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Examine available information

The requirements of identification and examination of available information on mixtures is outlined in Articles 6 to 8 of CLP.

Once you have gathered all the basic and specific information concerning the concentrations and the hazards of the components of the mixture and the mixture itself, you will need to consider whether the information is relevant, reliable and sufficient for classification in accordance with CLP. 

 

Check your information package
  1. For every hazard, check that you have information either on each substance in the mixture or on the mixture itself. Note that for the majority of physical hazards, test data on the mixture itself is needed.
  2. Are the data consistent or are there any obvious discrepancies? For example, the safety data sheet (SDS) you have received might not be complete, or different suppliers may have contradicting data. In such cases, you should contact your suppliers for clarification.
  3. Cross-check whether the classification of the substances given in the SDS provided by your supplier corresponds to what is shown in the C&L Inventory regarding harmonised classification.  Although the self-classifications from notifications and registrations may differ, they can be used as a starting point to examine the classification from your supplier. If you have any doubt, contact your supplier.

 

What is "relevant, reliable and sufficient"?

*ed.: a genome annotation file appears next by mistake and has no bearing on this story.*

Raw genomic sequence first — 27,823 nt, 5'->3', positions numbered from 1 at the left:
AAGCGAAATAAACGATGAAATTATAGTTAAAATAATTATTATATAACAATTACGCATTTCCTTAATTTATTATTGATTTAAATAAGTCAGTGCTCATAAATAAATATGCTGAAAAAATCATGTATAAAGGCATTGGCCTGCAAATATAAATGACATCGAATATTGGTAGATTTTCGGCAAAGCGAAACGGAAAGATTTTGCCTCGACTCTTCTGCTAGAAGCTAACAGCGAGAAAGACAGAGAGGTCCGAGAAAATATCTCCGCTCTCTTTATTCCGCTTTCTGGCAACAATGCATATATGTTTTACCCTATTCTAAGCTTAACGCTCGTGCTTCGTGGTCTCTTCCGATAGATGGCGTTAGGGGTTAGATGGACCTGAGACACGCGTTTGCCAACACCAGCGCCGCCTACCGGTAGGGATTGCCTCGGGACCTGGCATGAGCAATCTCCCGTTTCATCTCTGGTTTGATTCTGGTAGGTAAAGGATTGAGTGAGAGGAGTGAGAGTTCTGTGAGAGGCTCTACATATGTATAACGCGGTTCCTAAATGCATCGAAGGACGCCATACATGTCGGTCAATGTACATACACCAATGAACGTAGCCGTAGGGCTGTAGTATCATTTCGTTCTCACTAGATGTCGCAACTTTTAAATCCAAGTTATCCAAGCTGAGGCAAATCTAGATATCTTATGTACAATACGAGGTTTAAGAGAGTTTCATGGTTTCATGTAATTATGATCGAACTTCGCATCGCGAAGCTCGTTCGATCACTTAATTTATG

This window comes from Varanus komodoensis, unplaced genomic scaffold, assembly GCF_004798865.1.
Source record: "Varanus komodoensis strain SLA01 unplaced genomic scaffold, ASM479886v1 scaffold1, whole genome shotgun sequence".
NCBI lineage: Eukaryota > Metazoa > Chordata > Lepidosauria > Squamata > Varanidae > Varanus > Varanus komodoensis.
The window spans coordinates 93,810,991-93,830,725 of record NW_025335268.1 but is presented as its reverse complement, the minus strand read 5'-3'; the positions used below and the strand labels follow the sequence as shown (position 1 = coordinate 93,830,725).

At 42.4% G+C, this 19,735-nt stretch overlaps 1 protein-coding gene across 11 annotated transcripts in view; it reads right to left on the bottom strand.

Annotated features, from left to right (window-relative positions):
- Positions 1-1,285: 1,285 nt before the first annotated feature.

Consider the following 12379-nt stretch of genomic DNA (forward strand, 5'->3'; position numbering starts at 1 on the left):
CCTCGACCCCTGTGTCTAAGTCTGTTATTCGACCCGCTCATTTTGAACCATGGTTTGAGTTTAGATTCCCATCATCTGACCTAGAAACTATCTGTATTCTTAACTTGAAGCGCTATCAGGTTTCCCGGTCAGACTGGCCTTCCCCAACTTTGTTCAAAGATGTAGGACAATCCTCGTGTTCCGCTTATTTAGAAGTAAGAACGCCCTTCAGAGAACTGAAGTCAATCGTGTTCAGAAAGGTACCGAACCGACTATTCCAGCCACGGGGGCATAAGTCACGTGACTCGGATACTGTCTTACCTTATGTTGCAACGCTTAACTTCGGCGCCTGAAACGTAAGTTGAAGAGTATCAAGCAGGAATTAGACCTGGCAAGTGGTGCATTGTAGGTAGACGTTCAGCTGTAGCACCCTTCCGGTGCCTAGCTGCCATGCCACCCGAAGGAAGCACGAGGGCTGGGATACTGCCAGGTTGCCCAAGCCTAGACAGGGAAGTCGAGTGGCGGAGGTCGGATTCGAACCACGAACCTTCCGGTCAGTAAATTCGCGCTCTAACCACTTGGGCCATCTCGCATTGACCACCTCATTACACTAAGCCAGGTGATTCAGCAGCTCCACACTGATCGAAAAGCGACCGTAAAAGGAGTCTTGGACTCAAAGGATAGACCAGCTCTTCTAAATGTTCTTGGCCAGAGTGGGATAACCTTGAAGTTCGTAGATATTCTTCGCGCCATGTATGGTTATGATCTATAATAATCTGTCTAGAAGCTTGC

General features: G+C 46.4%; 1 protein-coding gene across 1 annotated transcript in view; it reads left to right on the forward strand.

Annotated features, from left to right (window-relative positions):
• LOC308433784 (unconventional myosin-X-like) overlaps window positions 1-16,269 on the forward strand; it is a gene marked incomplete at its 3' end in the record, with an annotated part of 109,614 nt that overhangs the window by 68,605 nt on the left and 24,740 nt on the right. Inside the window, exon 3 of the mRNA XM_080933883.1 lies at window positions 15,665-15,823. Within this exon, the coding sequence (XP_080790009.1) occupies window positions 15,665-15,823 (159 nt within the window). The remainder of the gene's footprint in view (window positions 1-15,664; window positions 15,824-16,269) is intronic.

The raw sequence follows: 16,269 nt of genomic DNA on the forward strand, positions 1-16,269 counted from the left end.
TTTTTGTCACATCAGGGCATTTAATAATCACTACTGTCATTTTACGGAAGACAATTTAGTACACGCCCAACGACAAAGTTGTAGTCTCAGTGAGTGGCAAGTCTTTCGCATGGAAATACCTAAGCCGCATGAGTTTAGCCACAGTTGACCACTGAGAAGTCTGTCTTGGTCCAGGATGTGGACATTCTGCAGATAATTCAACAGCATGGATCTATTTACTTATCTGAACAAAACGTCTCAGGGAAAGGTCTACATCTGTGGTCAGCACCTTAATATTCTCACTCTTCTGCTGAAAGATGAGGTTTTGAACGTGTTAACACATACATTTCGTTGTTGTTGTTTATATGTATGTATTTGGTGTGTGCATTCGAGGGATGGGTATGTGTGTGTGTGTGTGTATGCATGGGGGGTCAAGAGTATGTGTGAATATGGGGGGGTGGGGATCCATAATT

If you have specific information such as test data on the mixture itself and/or on substances in the mixture, you need to consider what "relevant, reliable and sufficient" means.

To successfully define the hazard classification of your mixture, the information you base your decision upon should be of high quality.

The reliability of the information you have is very important for the outcome of your classification exercise. Information that is not scientifically reliable, for example because a study was incorrectly carried out or the wrong model was used, may lead to an incorrect classification.  Only reliable information should be used for classification. It is helpful to first assess the reliability of the information before assessing its relevance and adequacy.

Sometimes, even information not obtained by validated methods can still be valuable and considered in a weight of evidence analysis, but the assessment of this may require expert judgement.

You can read more about reliability, relevance and adequacy in Chapter R.4 of the Guidance on information requirements and chemical safety assessment.

Examine available information

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